Game Design Overview – Adams Chapter 2
  • Player centric approach to design
  • Key components of videogames
  • Stages of the design process
  • Design teams
  • Documenting the game
  • Anatomy of a game designer
player centric design
Player centric design
  • You are creating an experience for the player – all design considerations must flow from the questions:
    • What does the player do?
    • What experience does this create for the player (why would they do it)?
  • You are not your own typical player – you should be able to design games for people different than you
  • The player is not your opponent – the goal is not to crush the player, but to entertain, inspire, create a feeling of agency and eventual mastery
formal game elements
Formal game elements
  • Player manipulates controller and sees/hear/feels outputs
  • User interface translates inputs into gameworld actions and translates challenges inito something the player can perceive
  • Core mechanics are the rules by which the gameworld and game operate
difference between game and simulation
Difference between game and simulation
  • A simulation is a a runnable model of a real-world situation that is less complex than the real-world
    • Aspects of the world have been abstracted away
  • The core mechanics of a game like a simulation (runnable model that describes how the world state evolves)
    • What’s the difference between a simulation and a game?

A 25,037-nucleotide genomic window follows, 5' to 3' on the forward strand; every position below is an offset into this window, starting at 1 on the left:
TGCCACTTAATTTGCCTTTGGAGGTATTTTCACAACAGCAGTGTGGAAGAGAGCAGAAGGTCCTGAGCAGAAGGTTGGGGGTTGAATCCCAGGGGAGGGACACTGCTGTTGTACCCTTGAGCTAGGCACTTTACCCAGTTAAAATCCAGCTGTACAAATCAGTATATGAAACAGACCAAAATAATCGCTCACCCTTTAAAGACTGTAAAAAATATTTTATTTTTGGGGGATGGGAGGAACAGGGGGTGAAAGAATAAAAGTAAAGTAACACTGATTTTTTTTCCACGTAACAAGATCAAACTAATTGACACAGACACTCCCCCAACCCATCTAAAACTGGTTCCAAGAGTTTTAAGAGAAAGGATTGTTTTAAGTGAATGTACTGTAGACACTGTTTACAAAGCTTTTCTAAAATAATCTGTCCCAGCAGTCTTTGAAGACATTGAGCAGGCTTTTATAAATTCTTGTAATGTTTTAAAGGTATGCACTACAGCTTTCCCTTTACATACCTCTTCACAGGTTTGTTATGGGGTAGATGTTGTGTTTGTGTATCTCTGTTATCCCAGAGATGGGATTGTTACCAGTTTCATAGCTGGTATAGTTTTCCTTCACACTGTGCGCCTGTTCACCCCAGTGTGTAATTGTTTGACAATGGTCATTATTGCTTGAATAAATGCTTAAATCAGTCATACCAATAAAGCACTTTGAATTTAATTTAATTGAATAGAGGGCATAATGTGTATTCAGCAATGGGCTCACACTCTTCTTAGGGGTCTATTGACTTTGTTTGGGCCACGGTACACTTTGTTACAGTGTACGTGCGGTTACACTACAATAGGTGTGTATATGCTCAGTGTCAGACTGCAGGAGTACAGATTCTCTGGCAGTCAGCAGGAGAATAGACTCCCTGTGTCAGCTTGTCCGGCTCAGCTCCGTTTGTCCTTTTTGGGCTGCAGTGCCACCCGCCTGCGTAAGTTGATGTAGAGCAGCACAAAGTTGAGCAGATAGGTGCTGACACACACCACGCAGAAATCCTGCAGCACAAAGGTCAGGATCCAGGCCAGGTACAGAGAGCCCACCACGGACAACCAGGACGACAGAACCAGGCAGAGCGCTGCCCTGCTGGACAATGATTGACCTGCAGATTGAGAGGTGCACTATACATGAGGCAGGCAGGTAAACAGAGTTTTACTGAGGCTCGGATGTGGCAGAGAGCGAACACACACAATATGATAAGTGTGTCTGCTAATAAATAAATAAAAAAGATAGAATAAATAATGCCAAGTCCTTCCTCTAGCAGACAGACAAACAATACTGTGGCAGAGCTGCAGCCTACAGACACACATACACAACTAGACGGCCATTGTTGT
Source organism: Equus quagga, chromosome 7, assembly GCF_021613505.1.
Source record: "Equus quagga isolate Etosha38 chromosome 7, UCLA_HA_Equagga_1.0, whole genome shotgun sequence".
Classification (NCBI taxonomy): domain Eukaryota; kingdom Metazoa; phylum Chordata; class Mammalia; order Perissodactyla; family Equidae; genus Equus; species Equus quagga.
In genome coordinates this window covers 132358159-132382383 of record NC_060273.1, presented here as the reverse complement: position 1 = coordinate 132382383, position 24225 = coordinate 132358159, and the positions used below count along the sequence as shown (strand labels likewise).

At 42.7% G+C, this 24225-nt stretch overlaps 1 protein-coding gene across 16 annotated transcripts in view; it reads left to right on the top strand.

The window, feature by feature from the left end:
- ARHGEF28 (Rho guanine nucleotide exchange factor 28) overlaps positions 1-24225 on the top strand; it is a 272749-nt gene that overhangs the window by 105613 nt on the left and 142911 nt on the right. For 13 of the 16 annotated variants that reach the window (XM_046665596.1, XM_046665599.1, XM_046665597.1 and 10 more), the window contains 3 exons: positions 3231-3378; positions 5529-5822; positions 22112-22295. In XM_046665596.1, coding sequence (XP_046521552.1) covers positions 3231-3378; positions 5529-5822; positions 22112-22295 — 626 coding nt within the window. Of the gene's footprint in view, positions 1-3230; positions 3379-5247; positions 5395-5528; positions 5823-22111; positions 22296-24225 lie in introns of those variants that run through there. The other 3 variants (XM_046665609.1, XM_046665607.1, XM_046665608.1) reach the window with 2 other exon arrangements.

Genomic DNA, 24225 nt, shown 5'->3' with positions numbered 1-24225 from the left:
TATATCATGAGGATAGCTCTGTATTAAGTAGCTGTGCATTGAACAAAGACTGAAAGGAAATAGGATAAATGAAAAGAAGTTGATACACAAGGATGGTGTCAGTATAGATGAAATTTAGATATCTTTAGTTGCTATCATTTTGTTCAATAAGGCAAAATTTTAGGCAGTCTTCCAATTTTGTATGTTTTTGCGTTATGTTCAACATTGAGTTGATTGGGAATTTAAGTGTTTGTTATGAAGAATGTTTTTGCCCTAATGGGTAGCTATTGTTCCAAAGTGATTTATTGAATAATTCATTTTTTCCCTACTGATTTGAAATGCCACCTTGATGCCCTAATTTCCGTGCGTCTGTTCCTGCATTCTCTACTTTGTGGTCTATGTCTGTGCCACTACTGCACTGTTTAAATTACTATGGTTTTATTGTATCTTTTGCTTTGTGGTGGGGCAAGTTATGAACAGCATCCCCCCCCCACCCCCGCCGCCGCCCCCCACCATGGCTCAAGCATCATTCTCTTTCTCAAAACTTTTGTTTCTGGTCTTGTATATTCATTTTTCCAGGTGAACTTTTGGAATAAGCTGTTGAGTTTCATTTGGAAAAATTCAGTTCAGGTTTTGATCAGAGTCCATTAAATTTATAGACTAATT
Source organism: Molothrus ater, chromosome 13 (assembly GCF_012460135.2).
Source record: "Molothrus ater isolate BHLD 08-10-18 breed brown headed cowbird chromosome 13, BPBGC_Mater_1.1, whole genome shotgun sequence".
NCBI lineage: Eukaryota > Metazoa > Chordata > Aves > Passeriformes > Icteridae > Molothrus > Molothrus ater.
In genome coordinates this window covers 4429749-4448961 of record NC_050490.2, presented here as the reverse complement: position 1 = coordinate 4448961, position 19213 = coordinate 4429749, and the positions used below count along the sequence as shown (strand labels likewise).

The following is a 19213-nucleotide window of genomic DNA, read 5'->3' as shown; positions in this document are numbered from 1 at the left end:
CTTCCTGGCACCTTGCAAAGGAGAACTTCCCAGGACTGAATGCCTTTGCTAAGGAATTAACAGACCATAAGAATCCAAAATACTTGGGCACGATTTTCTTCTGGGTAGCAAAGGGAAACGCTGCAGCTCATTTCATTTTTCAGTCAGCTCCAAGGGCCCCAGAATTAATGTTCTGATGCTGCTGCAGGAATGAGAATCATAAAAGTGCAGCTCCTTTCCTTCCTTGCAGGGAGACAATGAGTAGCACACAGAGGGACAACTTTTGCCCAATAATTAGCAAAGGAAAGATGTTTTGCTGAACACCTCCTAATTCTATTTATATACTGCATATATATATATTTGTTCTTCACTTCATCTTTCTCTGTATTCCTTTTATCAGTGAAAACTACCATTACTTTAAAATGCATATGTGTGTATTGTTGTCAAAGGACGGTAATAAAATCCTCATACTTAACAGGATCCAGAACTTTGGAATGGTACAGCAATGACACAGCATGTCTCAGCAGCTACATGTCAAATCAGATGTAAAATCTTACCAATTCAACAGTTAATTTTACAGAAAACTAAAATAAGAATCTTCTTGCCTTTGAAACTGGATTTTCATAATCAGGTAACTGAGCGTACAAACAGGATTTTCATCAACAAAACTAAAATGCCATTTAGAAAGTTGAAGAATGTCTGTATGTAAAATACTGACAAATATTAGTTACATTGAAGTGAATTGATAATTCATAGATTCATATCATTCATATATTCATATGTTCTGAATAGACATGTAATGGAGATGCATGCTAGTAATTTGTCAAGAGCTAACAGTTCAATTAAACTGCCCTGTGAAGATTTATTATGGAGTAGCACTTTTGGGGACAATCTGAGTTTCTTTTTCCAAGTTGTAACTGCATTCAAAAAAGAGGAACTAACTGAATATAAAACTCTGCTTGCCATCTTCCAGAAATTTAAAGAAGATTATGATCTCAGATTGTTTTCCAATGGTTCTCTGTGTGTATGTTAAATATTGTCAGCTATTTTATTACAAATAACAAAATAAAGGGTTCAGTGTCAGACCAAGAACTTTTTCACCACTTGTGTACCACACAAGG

• A simulation isn’t playable, specifically
    • It doesn’t necessarily provide for player actions
    • And even if it does, it doesn’t structure the output in terms of challenges
full model
Full model
  • User interface provides an interaction model and perspective
  • Gameplay consists of challenges and actions
  • Gameplay modes delimit subsets of gameplay available at any one time
game design
Game design
  • Game design is distinct from game production
    • Design is the process of defining the concept, core mechanics, gameplay modes, gameworld, and so forth
    • Production is the process of turning a design into a polished, working game
  • In CS 170 we’re focusing on design and the beginnings of production
    • CS 171 and 172 will focus on production
    • Obviously some design continues into production, but the major design decisions should have been locked down before production
  • A game design is captured in a mixture of documents and prototypes
the stages of design
The stages of design
  • Concept stage